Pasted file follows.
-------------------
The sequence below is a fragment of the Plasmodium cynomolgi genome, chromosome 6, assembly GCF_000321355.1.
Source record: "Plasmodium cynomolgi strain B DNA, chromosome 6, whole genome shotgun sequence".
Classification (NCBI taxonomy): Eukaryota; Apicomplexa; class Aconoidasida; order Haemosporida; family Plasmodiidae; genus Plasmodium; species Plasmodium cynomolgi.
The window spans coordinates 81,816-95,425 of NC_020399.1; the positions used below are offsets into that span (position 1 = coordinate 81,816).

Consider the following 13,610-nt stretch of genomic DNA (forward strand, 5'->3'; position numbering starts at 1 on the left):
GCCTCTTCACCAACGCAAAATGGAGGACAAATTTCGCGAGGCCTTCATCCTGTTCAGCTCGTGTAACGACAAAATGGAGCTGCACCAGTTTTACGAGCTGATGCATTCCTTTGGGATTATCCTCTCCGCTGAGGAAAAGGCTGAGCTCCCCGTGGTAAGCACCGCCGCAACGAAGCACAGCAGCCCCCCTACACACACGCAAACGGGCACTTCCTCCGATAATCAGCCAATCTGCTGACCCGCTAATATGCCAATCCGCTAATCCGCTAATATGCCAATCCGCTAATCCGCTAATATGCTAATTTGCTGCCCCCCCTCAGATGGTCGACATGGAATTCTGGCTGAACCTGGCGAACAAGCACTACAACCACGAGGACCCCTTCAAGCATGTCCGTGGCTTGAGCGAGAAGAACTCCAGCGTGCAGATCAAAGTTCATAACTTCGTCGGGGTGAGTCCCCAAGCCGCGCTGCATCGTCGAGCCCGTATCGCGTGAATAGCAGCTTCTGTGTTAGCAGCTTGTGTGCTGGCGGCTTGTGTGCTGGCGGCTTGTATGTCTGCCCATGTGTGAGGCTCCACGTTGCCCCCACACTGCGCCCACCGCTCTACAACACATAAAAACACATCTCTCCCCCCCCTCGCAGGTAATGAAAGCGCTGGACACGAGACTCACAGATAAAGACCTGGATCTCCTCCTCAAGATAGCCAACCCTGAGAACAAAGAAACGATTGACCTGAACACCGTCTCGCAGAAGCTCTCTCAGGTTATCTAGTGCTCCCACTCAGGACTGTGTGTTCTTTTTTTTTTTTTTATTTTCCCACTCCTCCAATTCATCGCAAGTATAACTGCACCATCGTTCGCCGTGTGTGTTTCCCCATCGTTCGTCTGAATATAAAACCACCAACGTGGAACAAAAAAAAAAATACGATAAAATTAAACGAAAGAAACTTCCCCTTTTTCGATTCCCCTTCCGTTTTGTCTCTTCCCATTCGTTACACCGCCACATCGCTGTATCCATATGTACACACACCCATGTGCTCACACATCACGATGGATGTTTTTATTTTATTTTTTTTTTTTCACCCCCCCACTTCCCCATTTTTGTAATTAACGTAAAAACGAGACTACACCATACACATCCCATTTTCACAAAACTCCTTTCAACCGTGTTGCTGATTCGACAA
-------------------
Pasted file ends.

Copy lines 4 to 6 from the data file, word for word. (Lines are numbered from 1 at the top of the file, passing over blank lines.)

The window spans coordinates 81,816-95,425 of NC_020399.1; the positions used below are offsets into that span (position 1 = coordinate 81,816).

Consider the following 13,610-nt stretch of genomic DNA (forward strand, 5'->3'; position numbering starts at 1 on the left):
GCCTCTTCACCAACGCAAAATGGAGGACAAATTTCGCGAGGCCTTCATCCTGTTCAGCTCGTGTAACGACAAAATGGAGCTGCACCAGTTTTACGAGCTGATGCATTCCTTTGGGATTATCCTCTCCGCTGAGGAAAAGGCTGAGCTCCCCGTGGTAAGCACCGCCGCAACGAAGCACAGCAGCCCCCCTACACACACGCAAACGGGCACTTCCTCCGATAATCAGCCAATCTGCTGACCCGCTAATATGCCAATCCGCTAATCCGCTAATATGCCAATCCGCTAATCCGCTAATATGCTAATTTGCTGCCCCCCCTCAGATGGTCGACATGGAATTCTGGCTGAACCTGGCGAACAAGCACTACAACCACGAGGACCCCTTCAAGCATGTCCGTGGCTTGAGCGAGAAGAACTCCAGCGTGCAGATCAAAGTTCATAACTTCGTCGGGGTGAGTCCCCAAGCCGCGCTGCATCGTCGAGCCCGTATCGCGTGAATAGCAGCTTCTGTGTTAGCAGCTTGTGTGCTGGCGGCTTGTGTGCTGGCGGCTTGTATGTCTGCCCATGTGTGAGGCTCCACGTTGCCCCCACACTGCGCCCACCGCTCTACAACACATAAAAACACATCTCTCCCCCCCCTCGCAGGTAATGAAAGCGCTGGACACGAGACTCACAGATAAAGACCTGGATCTCCTCCTCAAGATAGCCAACCCTGAGAACAAAGAAACGATTGACCTGAACACCGTCTCGCAGAAGCTCTCTCAGGTTATCTAGTGCTCCCACTCAGGACTGTGTGTTCTTTTTTTTTTTTTTATTTTCCCACTCCTCCAATTCATCGCAAGTATAACTGCACCATCGTTCGCCGTGTGTGTTTCCCCATCGTTCGTCTGAATATAAAACCACCAACGTGGAACAAAAAAAAAAATACGATAAAATTAAACGAAAGAAACTTCCCCTTTTTCGATTCCCCTTCCGTTTTGTCTCTTCCCATTCGTTACACCGCCACATCGCTGTATCCATATGTACACACACCCATGTGCTCACACATCACGATGGATGTTTTTATTTTATTTTTTTTTTTTCACCCCCCCACTTCCCCATTTTTGTAATTAACGTAAAAACGAGACTACACCATACACATCCCATTTTCACAAAACTCCTTTCAACCGTGTTGCTGATTCGACAA